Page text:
Okay, okay. So it’s been a while since our last post. When we started this blog, we planned to publish a new post every week or so (since that’s the maximum amount of time I can last before going into full movie withdrawal). Life and
other nuisances have interjected and threw off this bold plan. I’ve managed to maintain my almost-weekly movie nights but the reviews have gotten backlogged. I’ll try to remedy this by writing a short, not-so-thorough of Spike Jonze’s Her or as my friends like to call it “that movie where Joaquin Phoenix falls in love with his phone.” I know what you’re saying. Flashback/Backslide we’ve missed you, won’t you write more?” Well….maybe you’re not saying that. Okay, no one is saying that. But I’ll try to crank my writing speed up to one post every week or two.
Her caught me off guard. I added it to my list of January’s most anticipated movies, thinking it would bolster a pretty sorry list, but after seeing it I’d just as soon add it to my list of best movies of the year. I was worried that the movie would come across as tone-deaf and push a narrative about our collective love of technology. Instead, Jonze and Phoenix craft a very sincere film about Phoenix’s struggle with love and relationships. When we meet our main character, Theodore (Phoenix) is struggling with the failure of his marriage with Catherine (Rooney Mara). The couple separated a year ago but have Theodore has been dragging his feet and has refused to sign the divorce papers (a plot we are not unfamiliar with). Theodore and Catherine grew up together and eventually grow apart. Their story is likely familiar to many young adults (or real grown-ups); a couple in a loving relationship which wears down over years of mutual, tandem growth. Theodore transitions roughly after the separation and withdraws from his friends. His work highlights his emotional isolation as he writes intimate letters on behalf of others. His working hours are filled writing love letters between couples and notes to grandmothers he has never met and his nights are spent retreating into video games. After an incredibly awkward date with Olivia Wilde, Theodore invests in an operating system equipped with artificial intelligence, not satisfied with the standard Google Glass-esque earpiece everyone in the film wears, allowing the wearer to sift through emails, arrange meetings and hear the news at all times. The OS boots up and we meet Samantha (Scarlett Johansson) and the two develop a close, eventually romantic connection. Samantha and Theodore form a relationship akin to a long distance relationship with no prospect of physically meeting. The fact that she is a computer posits the relationship as unattainable and forever impossible.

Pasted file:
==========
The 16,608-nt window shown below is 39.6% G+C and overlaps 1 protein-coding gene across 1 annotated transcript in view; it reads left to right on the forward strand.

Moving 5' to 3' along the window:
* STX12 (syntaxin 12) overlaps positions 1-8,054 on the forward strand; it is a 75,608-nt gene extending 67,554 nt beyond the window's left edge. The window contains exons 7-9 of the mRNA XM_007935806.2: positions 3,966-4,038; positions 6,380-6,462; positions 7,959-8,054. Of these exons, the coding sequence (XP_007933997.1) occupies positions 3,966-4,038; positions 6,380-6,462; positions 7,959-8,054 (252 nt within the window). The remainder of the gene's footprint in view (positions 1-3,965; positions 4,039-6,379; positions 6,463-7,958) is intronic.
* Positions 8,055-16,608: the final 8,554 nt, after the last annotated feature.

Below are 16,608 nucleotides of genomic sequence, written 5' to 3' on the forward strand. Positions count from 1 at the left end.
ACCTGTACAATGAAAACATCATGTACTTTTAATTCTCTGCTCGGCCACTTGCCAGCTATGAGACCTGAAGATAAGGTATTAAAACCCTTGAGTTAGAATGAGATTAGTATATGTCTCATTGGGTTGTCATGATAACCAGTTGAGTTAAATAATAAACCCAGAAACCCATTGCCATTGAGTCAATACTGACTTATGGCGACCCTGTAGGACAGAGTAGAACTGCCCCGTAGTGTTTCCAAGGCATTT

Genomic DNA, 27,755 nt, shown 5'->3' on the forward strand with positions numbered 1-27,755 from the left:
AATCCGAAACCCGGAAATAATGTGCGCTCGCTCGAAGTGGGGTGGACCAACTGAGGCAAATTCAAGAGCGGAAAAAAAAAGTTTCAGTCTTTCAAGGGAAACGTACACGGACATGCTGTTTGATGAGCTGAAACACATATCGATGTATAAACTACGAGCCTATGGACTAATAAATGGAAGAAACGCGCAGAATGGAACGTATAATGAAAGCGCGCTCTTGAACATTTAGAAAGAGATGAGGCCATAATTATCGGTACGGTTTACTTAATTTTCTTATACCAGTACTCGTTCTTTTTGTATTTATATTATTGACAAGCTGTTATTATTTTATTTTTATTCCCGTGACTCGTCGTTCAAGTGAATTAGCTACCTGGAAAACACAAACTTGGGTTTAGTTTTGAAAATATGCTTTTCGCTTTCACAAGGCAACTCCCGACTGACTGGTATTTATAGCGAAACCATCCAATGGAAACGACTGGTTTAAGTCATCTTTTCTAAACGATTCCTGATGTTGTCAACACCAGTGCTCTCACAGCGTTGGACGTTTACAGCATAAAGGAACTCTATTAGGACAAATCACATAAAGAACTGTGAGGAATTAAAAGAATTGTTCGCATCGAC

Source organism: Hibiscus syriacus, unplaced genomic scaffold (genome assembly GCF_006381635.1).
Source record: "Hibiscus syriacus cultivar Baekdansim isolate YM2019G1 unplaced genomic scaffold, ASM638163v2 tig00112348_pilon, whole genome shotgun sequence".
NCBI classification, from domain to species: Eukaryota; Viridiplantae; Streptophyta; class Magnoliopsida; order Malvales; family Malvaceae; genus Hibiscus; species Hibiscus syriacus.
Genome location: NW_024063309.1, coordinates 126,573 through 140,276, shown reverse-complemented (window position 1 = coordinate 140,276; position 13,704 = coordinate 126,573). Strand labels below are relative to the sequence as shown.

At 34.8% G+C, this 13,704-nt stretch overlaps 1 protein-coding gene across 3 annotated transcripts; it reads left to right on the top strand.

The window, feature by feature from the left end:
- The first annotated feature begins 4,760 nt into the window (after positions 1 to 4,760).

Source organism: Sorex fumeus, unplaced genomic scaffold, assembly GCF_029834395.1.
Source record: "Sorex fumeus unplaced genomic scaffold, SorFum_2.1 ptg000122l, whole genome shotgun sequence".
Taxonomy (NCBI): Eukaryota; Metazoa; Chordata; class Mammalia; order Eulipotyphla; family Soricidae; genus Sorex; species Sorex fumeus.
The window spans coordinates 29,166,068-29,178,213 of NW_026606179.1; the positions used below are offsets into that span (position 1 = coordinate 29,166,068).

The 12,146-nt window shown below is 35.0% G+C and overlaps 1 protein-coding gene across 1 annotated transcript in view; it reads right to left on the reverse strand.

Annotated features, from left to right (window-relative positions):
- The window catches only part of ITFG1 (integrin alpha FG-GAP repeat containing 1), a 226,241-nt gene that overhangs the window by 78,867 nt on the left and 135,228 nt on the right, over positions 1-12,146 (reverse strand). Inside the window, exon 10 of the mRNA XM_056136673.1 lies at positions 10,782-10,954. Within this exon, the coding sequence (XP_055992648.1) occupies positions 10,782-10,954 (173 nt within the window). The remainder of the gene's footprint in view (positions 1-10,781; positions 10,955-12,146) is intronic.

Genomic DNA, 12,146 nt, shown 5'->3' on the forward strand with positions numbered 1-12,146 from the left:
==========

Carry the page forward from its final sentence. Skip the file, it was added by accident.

For me, this movie details the life of Theodore who transitions from one loving and happy relationship that outgrows itself, directly into a second relationship which is altogether impossible and doomed to fail. There are plenty of plot holes and awkward moments but they are largely forgivable as the plot was not altogether complicated and didn’t stumble to the point of falling on it’s face. Phoenix finds a great tone for Theodore as the awkward recluse who allows himself to fall for Samantha. This is probably his second best performance after The Master, although I have a soft spot for Gladiator and Signs. (Yeah I said it. I liked Signs.) Even though we never see Johansson’s face, she is ironically more relatable and emotionally connecting than in many of her movies. Amy Adams isn’t featured heavily but she is one of the top actresses working right now in terms of both ability and versatility (she’s my personal favorite). Her work in American Hustle is superior but mostly because her character is more central there. Jonze creates an engaging atmosphere with beautiful imagery filled with several futuristic technologies, while not pushing the film into pure science fiction. Sure, a man falls in love with a piece of technology, but it’s not A.I. Artificial Intelligence or Simone. Several clever technologies are peppered in and all work to develop the idea that people are overall incapable of developing personal connections. They’d rather pay someone to write a letter for them and listen to the news in their ear than talk to each other.
There seems to be a bit of vitriol towards this movie and an idea in some reviews that the film sells us false sincerity. But overall the movie, its characters and plot, worked for me personally. This is Jonze’s first attempt at screenwriting a feature film and I look forward to seeing him develop as a writer and make more feature length films.
Where to see it: You could probably wait on this one. The theater doesn’t really give you any added bonus and watching it at home would be fine. But if you love any of the people involved you might swing for a ticket.
Thanks for reading!
P.S. We’ve decided to drop the whole 10 point rating system. It seemed forced and unnecessary to add a number after a whole review so we cut it out. We added back the ratings after this one-time dropping.